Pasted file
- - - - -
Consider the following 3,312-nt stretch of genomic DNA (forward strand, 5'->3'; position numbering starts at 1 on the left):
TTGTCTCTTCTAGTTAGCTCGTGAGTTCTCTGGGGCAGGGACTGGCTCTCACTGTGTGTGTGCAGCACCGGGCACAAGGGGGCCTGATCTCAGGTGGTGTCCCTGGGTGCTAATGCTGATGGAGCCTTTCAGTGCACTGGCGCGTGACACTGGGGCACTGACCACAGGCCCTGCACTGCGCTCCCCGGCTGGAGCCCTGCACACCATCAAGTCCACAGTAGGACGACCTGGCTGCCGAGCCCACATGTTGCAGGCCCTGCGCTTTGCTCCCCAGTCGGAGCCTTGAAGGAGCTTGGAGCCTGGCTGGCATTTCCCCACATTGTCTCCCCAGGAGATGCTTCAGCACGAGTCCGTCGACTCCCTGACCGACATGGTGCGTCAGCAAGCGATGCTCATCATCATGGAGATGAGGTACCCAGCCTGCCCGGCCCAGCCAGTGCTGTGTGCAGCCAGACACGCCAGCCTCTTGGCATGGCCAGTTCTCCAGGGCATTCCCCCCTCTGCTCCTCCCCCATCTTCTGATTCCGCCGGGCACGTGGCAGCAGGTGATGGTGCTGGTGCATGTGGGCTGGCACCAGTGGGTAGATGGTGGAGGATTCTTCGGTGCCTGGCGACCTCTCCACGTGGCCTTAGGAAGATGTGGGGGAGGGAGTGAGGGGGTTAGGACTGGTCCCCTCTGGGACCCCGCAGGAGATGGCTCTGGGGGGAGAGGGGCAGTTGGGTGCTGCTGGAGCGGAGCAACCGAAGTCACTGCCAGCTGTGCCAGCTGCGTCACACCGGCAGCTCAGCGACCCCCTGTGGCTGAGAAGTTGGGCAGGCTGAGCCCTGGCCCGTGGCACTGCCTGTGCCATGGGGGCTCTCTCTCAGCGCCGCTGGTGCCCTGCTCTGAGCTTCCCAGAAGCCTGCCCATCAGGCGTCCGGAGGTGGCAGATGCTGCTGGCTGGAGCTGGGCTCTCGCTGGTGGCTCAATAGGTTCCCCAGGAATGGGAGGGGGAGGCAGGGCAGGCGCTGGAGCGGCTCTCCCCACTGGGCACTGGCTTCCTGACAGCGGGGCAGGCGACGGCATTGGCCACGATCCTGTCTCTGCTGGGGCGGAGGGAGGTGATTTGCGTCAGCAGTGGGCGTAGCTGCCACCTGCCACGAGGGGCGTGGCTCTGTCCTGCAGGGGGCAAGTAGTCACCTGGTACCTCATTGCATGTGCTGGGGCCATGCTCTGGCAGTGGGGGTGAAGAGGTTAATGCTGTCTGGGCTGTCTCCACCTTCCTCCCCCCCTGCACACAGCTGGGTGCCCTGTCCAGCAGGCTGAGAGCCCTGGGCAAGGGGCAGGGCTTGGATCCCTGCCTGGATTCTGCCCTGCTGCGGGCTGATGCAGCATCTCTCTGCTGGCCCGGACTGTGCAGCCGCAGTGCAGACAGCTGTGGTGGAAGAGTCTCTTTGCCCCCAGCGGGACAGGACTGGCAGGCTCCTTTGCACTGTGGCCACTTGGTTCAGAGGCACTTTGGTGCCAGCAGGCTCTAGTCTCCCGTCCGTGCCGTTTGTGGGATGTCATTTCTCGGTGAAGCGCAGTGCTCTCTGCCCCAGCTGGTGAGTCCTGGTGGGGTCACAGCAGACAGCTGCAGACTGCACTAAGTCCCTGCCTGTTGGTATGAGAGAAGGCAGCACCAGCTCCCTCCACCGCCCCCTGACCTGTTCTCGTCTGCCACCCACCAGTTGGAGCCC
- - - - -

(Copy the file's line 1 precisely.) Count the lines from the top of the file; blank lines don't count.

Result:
Consider the following 3,312-nt stretch of genomic DNA (forward strand, 5'->3'; position numbering starts at 1 on the left):